John misunderstands the doctrine of when a prophet speaks as a prophet (ie. when what a prophet says is binding revelation from God). Every word or statement spoken by a man who is a prophet is not considered revelation from God. A prophet can give his opinion, write a poem or a song, or whatever and he can be speaking for himself alone. Only those things spoken "by the power of the Holy Ghost" are considered God's word. That is the condition for taking a prophet's word and God's word as the same. If the standard was that every word that came from a prophet's mouth was God's word, then something as routine as "Please pass the peas" would suddenly become holy. That is not the case.

And, as a side note, when a prophet speaks in his role as a prophet, followers are asked to pray to God themselves for a confirmation of his instruction. They are never asked to follow blindly, but to receive a spiritual witness for themselves.

Sent by Janice | 9:55 AM | 1-29-2008

While Janice is correct in that Mormons do not consider everything out of a prophet's mouth to be revelation, she must admit that the phrase in question was considered to be "true" among the faithful.

And while Gordon Hinckley did provide a new "slant" on many aspects of his faith, he still supported the subjugation of women and discrimination against gays, lesbians, bisexuals, & transgenders. Furthermore, with the exception of a German man, there are no foreign persons in the governing body of this international church.

Hinckley may have brought a lot of change, but there's still a long way to go.

Kaileo Cross
Honolulu, HI

Sent by Kaileo Cross | 9:43 PM | 1-29-2008

At one point the interviewer asked how much the next prophet could expect to be paid, however the question was not adequately answered. The prophet and apostles do not receive a salary for their service. The men who fill these callings leave diverse types of careers to serve God full-time. I doubt many of them are rich, but I know that my tithes do not go toward a paycheck for any leader in the church no matter what level of service they give.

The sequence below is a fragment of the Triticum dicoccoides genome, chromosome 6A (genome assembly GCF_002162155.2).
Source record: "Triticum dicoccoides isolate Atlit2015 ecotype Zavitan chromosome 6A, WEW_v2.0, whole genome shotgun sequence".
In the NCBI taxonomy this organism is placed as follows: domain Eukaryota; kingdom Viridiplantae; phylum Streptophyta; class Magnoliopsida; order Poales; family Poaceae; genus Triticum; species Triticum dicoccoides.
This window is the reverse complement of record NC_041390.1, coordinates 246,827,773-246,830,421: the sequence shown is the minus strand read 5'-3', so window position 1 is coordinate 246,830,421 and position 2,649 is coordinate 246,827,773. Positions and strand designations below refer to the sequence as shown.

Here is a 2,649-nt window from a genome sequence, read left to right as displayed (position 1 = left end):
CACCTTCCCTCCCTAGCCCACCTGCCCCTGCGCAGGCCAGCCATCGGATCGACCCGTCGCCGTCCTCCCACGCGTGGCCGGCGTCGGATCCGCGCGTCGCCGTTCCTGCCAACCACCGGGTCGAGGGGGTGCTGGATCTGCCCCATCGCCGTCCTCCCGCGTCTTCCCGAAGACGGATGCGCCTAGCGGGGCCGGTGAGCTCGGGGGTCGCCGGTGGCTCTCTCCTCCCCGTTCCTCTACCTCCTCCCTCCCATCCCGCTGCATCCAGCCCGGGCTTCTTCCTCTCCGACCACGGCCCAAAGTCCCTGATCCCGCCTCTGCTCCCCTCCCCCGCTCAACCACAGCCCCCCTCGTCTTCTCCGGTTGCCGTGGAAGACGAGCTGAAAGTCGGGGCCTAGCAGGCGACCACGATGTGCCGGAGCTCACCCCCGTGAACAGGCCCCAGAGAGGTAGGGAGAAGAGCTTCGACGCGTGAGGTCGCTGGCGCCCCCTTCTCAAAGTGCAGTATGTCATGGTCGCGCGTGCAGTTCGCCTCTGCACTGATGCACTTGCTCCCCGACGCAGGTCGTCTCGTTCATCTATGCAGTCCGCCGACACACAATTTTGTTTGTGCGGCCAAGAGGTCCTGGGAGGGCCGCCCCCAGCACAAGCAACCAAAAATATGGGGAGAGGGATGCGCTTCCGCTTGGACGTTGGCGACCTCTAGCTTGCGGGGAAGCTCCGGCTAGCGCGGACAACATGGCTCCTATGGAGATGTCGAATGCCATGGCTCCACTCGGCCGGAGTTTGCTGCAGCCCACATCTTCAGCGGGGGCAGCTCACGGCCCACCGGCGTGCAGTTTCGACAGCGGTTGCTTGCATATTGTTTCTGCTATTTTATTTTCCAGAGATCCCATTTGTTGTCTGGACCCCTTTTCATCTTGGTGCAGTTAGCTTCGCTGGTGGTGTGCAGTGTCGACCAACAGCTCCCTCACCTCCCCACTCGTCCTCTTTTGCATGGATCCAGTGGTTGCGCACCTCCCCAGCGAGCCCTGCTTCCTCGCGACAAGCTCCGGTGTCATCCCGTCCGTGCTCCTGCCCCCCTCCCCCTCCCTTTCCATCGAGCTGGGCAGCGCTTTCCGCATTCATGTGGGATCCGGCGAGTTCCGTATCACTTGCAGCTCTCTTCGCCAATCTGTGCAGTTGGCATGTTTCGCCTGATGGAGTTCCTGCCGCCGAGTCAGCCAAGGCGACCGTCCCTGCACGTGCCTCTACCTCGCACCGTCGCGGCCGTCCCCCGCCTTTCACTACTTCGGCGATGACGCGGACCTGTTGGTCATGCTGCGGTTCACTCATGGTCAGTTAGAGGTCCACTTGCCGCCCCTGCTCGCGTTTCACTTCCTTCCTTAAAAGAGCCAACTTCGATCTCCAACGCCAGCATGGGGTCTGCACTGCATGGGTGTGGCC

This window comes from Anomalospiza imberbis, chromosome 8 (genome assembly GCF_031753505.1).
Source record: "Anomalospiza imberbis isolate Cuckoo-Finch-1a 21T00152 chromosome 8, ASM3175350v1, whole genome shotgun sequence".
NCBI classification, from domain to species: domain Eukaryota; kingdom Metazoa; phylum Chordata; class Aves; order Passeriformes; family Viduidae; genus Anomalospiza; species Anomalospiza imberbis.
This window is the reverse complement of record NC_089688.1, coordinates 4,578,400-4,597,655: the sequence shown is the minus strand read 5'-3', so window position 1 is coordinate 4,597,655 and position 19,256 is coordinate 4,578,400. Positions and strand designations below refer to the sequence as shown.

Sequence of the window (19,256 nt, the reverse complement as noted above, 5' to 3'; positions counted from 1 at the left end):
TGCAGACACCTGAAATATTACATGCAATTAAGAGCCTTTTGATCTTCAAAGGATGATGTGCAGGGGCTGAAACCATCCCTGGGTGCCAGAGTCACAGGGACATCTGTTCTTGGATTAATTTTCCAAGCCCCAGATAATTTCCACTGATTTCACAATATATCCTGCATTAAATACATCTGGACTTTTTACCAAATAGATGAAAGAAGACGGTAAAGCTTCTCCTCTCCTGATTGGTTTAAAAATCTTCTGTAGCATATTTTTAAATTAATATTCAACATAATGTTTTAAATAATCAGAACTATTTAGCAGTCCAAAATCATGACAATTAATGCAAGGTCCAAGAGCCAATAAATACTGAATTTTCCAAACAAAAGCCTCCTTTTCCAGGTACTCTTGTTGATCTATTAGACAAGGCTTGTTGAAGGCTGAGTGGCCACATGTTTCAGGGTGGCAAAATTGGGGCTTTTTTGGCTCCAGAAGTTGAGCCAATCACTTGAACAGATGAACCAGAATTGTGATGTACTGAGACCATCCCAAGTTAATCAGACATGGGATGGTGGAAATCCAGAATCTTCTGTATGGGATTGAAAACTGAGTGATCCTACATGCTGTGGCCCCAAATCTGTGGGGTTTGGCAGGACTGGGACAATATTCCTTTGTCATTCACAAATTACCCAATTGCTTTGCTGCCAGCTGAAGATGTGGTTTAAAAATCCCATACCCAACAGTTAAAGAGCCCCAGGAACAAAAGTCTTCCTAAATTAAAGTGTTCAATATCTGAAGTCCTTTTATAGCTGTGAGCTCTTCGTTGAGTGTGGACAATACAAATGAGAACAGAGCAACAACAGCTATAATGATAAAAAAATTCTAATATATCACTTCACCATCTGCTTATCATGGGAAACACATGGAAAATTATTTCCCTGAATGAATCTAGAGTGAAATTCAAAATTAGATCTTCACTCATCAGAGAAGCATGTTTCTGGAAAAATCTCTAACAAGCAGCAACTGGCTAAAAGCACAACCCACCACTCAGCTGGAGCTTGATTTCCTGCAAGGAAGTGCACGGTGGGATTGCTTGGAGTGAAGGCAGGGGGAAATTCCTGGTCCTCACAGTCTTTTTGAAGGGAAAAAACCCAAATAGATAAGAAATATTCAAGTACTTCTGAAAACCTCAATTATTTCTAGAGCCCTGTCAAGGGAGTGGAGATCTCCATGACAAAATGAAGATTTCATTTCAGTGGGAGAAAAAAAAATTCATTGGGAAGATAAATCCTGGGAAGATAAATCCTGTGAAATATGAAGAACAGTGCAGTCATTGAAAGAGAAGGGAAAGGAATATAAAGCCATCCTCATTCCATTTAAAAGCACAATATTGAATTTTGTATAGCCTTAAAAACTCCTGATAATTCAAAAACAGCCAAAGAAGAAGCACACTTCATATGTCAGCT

I suppose that if a prophet or apostle were experiencing a financial crisis the Church wouldn't leave them hanging. The Church has an extensive Welfare system which can provide the basic necessities of life during times of extreme hardship (including times of financial distress) and I expect that this help is as available to the prophet as it is to me.

Sent by Ryann Bowns | 12:21 AM | 1-30-2008

Now, to address who is in the governing body of the church. The general governing body of the church is composed of several quorums: The First Presidency, The Quorum of the Twelve, and several Quorums of the Seventy. It is true that in the First Presidency and Quorum of the Twelve, the only non-U.S. citizen is Elder Uchtdorf. But that is not always the case. In the past, there have been men from England and Canada.

In the Quorums of the Seventy, there are leaders from all over the world, including, Hong Kong, the Philippines, Brazil and several other South American countries, Japan, and on and on. And, yes, there is even a black man. Those called to these quorums generally need to have had a great deal of experience in church membership leadership so that they know the doctrines well and so that they "know the ropes" to governing the general church membership. I am certain that as the church becomes more established in more and more lands, that the leadership will continue to become more and more international.

I hope these posts have helped.

Sent by Janice | 5:32 PM | 1-30-2008

President Hinckley said "People wonder what we do for our women. I'll tell you what we do. We get out of their way and look with wonder at what they're accomplishing." I know that I am a more capable and empowered woman because of my membership in the Church of Jesus Christ of Latter Day Saints. I am constantly reminded that I am a divine daughter of God. I have been exposed to innumerable opportunities to discover my talents and develop new skills. I know that President Hinckley practiced what he taught about the importance of women because his wife loved him very much. She talked about how he allowed her to spread her wings and how he supported her in her goals. The doctrines and practices of this church, exemplified by its leaders, have never caused me to feel subjugated.

Sent by Ryann Bowns | 12:25 AM | 2-2-2008